A few people brought to my attention that I hadn’t written much about The Fat Duck experience. This was probably due to the fact that we completely over-indulged that night and had to take it slow the next day. Also, it was our last full day with our friends in Berkshire.
The wining and dining experience at The Fat Duck was theatrical. Super friendly staff on arrival, and a table set with sealed envelopes (containing our menu as a souvenir).
A waiter welcomed us, checked any food allergies and gave us an ‘introduction’ to the evening – what we were in for: a 14 course degustation. The young but extremely knowledgeable sommelier came over to talk to us about the wine option, which we took (except Sean our designated driver). Throughout the evening, the sommelier was able to discuss all sorts of wine regions with us and not only knew where the Mornington Peninsula was but where Rye was within it.
The banter between the waiters was fun too. Their nationalities included Italian, Greek, Austrian, French and the token Englishman. The one liners ran thick and fast between them, for example when Allison spilled the last of one of her wines, one was quick to say, “don’t worry it’s only the Italian wine, the French one is next!”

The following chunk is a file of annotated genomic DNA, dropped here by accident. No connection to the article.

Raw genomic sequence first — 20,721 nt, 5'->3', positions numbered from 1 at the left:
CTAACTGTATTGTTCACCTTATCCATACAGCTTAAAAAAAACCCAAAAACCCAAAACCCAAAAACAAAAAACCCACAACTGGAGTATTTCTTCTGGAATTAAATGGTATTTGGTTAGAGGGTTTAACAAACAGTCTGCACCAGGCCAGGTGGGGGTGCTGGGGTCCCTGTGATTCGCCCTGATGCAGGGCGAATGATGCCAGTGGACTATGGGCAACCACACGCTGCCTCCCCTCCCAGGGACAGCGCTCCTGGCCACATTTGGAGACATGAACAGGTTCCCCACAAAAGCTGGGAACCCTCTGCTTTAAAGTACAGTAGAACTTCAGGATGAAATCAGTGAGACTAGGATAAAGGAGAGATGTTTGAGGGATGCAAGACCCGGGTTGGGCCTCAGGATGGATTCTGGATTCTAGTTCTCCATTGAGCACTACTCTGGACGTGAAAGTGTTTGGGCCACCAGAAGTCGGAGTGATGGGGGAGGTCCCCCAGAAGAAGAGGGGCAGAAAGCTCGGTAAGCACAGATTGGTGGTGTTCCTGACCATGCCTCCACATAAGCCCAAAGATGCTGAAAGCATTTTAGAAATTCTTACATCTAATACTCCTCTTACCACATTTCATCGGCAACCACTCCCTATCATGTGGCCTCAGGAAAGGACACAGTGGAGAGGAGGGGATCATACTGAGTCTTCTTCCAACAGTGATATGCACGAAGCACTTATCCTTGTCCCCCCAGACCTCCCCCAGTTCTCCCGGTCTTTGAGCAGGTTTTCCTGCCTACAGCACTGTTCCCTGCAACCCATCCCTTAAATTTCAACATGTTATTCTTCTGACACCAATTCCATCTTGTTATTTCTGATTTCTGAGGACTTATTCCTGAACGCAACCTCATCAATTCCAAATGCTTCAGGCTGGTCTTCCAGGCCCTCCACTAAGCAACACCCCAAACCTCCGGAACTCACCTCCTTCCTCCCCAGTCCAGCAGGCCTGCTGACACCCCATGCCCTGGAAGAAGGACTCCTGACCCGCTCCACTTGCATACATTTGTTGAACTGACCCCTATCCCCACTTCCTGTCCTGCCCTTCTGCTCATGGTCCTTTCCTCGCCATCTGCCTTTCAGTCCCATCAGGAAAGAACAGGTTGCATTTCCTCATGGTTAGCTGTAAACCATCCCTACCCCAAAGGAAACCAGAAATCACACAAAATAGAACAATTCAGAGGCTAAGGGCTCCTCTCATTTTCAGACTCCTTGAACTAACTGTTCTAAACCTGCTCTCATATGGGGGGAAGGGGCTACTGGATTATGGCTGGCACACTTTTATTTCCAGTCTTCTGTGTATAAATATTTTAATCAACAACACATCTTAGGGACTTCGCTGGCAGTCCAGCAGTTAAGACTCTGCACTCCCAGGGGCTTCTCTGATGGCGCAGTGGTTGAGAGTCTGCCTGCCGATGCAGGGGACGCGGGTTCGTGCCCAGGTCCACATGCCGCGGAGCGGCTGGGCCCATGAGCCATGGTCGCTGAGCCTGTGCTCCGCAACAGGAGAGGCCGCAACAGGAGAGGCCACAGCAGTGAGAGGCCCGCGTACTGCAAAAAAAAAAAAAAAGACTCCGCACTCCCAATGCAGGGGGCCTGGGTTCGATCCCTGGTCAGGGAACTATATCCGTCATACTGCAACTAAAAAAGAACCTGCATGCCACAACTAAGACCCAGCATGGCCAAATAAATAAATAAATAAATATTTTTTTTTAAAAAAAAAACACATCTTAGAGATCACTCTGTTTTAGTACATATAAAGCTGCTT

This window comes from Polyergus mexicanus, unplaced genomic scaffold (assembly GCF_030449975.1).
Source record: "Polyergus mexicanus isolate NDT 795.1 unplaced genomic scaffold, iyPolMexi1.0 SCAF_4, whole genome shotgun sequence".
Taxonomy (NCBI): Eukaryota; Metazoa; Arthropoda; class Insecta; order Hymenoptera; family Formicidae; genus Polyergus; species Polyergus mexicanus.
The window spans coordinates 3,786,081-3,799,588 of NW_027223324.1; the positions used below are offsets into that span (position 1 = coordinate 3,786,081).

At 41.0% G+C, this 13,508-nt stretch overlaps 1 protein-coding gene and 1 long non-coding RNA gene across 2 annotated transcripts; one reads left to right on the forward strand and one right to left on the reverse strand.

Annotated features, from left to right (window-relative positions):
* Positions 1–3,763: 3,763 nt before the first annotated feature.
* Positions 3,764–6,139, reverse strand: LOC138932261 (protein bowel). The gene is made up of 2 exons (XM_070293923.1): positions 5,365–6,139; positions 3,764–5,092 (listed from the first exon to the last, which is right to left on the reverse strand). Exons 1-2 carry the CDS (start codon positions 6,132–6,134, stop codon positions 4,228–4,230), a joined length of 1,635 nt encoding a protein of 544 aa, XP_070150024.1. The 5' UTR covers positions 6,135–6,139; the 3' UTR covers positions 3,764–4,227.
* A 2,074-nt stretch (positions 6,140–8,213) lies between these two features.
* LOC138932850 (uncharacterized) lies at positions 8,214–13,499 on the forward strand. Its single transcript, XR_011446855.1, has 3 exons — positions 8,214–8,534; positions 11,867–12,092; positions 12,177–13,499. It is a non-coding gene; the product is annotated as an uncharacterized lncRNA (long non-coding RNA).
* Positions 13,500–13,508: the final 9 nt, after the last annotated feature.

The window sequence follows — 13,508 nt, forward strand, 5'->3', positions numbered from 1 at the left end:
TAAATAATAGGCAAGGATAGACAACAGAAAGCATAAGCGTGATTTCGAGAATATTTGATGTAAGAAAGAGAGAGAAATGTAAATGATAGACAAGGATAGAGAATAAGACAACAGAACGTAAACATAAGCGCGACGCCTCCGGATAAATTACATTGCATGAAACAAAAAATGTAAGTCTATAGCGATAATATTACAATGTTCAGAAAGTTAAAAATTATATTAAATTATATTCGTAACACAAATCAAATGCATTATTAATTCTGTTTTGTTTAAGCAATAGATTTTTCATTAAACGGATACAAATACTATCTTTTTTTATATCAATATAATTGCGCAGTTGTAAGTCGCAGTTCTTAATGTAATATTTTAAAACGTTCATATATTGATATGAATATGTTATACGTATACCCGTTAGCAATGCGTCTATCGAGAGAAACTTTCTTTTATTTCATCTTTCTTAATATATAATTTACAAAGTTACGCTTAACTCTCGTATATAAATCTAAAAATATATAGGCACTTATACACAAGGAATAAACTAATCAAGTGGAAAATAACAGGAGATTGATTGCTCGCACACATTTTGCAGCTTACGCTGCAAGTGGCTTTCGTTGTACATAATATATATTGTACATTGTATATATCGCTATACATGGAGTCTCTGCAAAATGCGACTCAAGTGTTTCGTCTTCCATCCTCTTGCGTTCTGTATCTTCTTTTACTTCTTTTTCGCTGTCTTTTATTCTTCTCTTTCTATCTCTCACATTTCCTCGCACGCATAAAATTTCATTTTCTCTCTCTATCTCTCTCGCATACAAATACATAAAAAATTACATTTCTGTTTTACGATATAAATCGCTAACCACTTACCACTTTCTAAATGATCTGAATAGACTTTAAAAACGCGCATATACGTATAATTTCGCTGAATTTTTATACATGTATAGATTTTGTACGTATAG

We started with 4 glasses of champagne (not each but one of each of the ‘by the glass’). This way we all got a taste of each of them – surprisingly different, and Paul’s first experience of Bolly (Grande Annee 2002)!
The reviews I had read about The Fat Duck before going there didn’t say much about the food as the best way to experience it is if it is a surprise.
So, if you think you might go to The Fat Duck sometime in the near future (they change the menu slightly seasonally) then stop reading now.
If you can’t resist reading, then just remember this is an account of my experience and you will see things differently - and I'll try to leave out the actual food details anyway.
They said 14 courses but you could actually say 15 because there was a cute little amuse bouche, a beetroot ‘macaron’ with (very light) white horseradish cream – so pretty and surprisingly tasty (I don’t really like beetroot).
Starting spectacularly, out came the liquid nitrogen, scented air spray and ‘nitro poached aperitifs’. Then straight onto what we know Heston as – food that doesn’t look like what it is. A cold red puree with ice cream…not! Gazpacho with mustard ice cream. Sweet but savoury.
Then out came little film cases containing a small piece of ‘tissue paper’. We were instructed to take out the paper and put it on our tongue – of course we all blindly followed the instructions. The paper dissolved and our mouths were filled with ‘oak moss’ smell and taste in preparation for the next dish. As the plates were served, a box of ‘greenery’ was placed in the centre of the table and hot water poured over it to create a ‘smoke/mist’ that flowed up and over to cover the table as we ate.
I’ll have to finish this another post – or it’ll never get posted or will end up too long.